# nLab Dedekind-Hasse norm

Contents

### Context

#### Algebra

higher algebra

universal algebra

# Contents

## Idea

The notion of a Dedekind-Hasse norm is a generalization of the notion of the degree function in a Euclidean domain. It makes clear the links between a principal ideal domain and an Euclidean domain: a pid is like an Euclidean domain but with a weaker notion of Euclidean division.

## Definition and characterization of pids

###### Definition

Let $R$ be an integral domain. A Dededekind-Hasse norm is a function $v \colon R \rightarrow \mathbb{N}$ such that:

• $v(s)=0 \Leftrightarrow s=0$

• $\forall a \in R$, $\forall (b \neq 0) \in R$:

• $b|a$, or

• $\exists p,q,r \in R$ such that $pa = bq + r$ and $0 \lt v(r) \lt v(b)$

###### Proposition

Let $R$ be an integral domain. Then it is a principal ideal domain iff it possesses a Dedekind-Hasse norm.

###### Proof

Suppose that $R$ possesses a Dedekind-Hasse norm. Let $I$ be a non-zero ideal. Let $b$ be a non-zero element of $I$ of minimal norm. We know that $(b) \subseteq I$. Let $a$ be an element of $I$. Suppose that $b$ doesn’t divide $a$. Then, there exists $p,q,r \in R$ such that $pa = bq+r$ and $0 \lt v(r) \lt v(b)$. Thus, $r=pa-bq \in I$, $r \neq 0$ and $v(r) \lt v(b)$, absurd! Therefore $b|a$ and $a \in (b)$. Thus, $I \subseteq (b)$ and $I = (b)$. We have proved that $R$ is a pid.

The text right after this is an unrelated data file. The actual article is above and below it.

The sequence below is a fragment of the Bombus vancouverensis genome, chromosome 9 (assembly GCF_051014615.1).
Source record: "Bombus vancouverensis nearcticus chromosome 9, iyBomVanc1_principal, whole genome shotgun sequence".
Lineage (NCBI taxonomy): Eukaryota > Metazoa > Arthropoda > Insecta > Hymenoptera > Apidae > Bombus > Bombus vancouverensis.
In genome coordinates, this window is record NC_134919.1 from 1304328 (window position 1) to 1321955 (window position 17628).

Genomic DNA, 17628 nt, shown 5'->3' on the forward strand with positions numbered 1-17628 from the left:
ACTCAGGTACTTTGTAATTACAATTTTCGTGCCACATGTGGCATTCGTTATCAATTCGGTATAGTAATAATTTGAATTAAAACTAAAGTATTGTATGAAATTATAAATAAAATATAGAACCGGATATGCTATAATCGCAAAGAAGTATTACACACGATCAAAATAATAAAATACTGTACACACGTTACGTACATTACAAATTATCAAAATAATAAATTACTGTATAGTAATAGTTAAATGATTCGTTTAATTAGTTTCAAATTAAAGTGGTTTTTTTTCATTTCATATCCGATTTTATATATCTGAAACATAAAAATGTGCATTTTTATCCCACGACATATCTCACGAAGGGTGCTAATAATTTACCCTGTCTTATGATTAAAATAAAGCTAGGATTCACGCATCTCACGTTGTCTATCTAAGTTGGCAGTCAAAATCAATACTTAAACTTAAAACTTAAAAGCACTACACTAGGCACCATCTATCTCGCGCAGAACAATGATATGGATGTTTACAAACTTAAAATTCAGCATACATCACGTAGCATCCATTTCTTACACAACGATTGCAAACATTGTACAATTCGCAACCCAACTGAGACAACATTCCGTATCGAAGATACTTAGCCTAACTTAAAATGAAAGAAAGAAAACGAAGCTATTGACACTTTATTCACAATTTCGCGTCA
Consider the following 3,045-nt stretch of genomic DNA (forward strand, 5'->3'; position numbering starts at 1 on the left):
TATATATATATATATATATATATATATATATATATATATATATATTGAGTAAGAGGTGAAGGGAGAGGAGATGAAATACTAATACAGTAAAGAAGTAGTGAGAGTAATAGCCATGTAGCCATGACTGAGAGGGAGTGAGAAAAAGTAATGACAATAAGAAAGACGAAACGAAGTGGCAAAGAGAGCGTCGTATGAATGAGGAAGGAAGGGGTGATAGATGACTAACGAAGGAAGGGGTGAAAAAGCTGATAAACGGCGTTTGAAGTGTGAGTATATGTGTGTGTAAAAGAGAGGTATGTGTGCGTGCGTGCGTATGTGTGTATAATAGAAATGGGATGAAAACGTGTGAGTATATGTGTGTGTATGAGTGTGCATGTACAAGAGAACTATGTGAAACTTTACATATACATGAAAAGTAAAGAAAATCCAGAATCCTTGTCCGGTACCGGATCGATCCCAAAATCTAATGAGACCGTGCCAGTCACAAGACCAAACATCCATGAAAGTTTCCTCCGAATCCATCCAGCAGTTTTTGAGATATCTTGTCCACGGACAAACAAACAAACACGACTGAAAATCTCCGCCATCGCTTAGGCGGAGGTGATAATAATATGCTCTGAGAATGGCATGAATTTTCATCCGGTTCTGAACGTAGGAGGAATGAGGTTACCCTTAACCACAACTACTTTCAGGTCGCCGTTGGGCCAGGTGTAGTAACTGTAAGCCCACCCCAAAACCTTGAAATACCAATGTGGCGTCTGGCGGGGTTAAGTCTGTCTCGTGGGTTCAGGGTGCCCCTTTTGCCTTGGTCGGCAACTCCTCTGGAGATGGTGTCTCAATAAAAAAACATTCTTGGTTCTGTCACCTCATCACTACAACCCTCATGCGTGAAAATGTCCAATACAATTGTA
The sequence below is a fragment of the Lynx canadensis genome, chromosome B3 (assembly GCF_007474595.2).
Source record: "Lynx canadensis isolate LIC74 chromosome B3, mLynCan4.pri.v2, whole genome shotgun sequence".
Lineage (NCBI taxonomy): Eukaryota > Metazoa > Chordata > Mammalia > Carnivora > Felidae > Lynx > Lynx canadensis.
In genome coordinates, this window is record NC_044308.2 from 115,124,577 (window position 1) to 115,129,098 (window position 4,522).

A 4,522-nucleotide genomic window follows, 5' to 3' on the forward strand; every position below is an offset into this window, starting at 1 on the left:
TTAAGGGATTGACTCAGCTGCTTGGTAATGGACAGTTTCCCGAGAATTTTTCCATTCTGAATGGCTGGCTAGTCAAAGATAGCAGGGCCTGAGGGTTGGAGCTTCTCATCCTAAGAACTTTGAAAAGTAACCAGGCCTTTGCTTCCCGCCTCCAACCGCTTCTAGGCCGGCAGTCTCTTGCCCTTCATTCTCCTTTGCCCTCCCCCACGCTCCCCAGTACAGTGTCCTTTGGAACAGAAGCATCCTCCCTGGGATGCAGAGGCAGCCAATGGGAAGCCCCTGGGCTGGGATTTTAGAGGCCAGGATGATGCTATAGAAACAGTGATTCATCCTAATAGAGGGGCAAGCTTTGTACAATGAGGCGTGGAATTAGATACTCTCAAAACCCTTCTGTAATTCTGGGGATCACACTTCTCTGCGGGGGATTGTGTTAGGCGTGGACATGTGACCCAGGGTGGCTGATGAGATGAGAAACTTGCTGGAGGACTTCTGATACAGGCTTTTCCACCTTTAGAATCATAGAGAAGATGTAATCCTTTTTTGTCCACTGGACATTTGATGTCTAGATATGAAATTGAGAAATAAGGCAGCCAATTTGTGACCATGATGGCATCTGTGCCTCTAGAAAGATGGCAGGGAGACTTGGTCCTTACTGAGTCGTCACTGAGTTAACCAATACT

Suppose that $R$ is a pid. Thus, it is a UFD. Put $v(s)=0$ if $s=0$, and $v(s)$ equal to $2^{n}$ where $n$ is the number of irreducible elements in the factorization of $n$, if $s \neq 0$. Let $a \in R$ and $(b \neq 0) \in R$. Suppose that $b$ doesn’t divide $a$. We know that $(a,b) = (r)$ and thus there exists $p,q,r \in R$ such that $pa+bq = r$. $r$ divides $b$ but $b$ doesn’t divide $r$ because it would imply that $b$ divides $a$. Thus, there is strictly less irreducible elements in the factorization of $r$ than in the one of $b$ and $v(r) \lt v(b)$. Moreover $r \neq 0$ because $(a,b) = (r)$ and $b \neq 0$. Thus $0 \lt v(r) \lt v(b)$. We have proved that $v$ is a Dedekind-Hasse norm.

Named after Helmut Hasse.